A new scale that measures the potential harm of invasive research placebos has been successfully tested by anaesthetists.
Forty-three independent clinicians have tested the new scale, with all being asked to measure the risk of harm posed by control group interventions in clinical anaesthesia studies using the Serious Harm and Morbidity (SHAM) scale.
This work builds upon the World Medical Association's Declaration of Helsinki on Ethical Principles for Medical Research Including Human Subjects, which was last published in 2008. The declaration states: "Patients who receive placebo or no treatment will not be subject to any risk of serious or irreversible harm."
However, many studies seem to directly contravene this as they make use of highly invasive placebos. The SHAM scale results, which were first published in Anaesthesia in February 2011, found that there are many clinical studies using highly invasive placebos.
Study leader Dr Allan Cyna, a consultant anaesthetist from the Women's and Children's Hospital in North Adelaide and a Clinical Senior Lecturer at the University of Adelaide said: "More than half of the research papers we looked at for the scale development study, published in 2011, subjected control group patients to risks of moderate or major harm and ill health without apparently considering the use of a less invasive placebo."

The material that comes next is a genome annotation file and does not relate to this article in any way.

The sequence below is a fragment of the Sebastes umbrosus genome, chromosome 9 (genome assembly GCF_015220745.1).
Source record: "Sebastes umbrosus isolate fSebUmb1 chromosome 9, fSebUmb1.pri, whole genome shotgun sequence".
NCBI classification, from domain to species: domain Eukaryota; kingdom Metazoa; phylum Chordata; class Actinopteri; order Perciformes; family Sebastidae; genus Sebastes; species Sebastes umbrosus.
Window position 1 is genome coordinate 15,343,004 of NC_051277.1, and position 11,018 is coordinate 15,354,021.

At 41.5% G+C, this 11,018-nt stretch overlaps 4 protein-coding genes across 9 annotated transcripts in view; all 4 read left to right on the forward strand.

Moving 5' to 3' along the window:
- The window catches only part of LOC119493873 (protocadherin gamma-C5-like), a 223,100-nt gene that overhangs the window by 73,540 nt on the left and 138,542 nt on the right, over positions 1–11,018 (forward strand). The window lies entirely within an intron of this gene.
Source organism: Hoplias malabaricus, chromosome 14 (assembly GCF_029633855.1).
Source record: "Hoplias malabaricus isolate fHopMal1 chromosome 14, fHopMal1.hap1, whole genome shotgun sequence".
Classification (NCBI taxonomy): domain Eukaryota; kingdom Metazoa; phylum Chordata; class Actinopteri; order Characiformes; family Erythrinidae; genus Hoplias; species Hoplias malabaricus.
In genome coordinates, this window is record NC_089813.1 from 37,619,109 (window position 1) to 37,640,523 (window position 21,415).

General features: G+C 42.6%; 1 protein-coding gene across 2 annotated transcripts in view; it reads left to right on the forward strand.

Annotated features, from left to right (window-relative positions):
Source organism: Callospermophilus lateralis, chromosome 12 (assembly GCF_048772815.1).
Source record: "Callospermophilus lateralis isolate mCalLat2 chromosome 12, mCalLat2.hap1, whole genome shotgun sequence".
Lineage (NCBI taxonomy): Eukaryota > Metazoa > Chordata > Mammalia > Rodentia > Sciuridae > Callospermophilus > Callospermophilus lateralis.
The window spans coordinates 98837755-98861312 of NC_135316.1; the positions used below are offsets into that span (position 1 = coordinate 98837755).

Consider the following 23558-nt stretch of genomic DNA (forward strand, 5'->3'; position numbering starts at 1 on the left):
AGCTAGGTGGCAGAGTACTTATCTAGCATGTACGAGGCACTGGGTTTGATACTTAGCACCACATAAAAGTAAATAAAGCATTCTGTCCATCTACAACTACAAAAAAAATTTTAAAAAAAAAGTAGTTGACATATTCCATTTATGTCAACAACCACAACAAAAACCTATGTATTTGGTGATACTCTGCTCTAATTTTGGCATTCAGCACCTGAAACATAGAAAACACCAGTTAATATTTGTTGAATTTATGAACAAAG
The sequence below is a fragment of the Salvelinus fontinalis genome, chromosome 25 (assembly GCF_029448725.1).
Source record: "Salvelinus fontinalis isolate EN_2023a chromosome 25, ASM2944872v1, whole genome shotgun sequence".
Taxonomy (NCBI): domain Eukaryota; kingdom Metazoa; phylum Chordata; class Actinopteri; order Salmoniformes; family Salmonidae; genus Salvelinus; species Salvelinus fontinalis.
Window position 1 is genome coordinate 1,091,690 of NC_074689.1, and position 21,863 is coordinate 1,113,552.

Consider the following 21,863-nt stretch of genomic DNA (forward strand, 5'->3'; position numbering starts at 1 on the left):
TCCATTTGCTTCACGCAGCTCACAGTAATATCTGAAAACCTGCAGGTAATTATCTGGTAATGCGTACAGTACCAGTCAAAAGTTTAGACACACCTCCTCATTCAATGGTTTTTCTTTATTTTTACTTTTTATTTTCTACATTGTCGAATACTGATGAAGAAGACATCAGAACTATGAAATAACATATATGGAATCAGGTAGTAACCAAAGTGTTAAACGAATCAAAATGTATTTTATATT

The reason the scale was developed was to further the benefits of using placebos in scientific analysis. Sugar pills or saline injections contain no active ingredients, and are therefore a useful tool for researchers. However, when it comes to using placebos for local anaesthetic control, the technique could create risk complications. This could be reduced if a less invasive alternative was to be used, without directly impacting the scientific validity.
SHAM is therefore a useful tool for researchers wanted to measure precisely how invasive these local anaesthetic placebos are. Using a grading system, they can outline any potential complications and less harm.
Co-author and senior registrar Dr James Jarman concludes: "We should be using the least invasive placebo that is consistent with maintaining scientific rigour, so as to make research as safe as possible."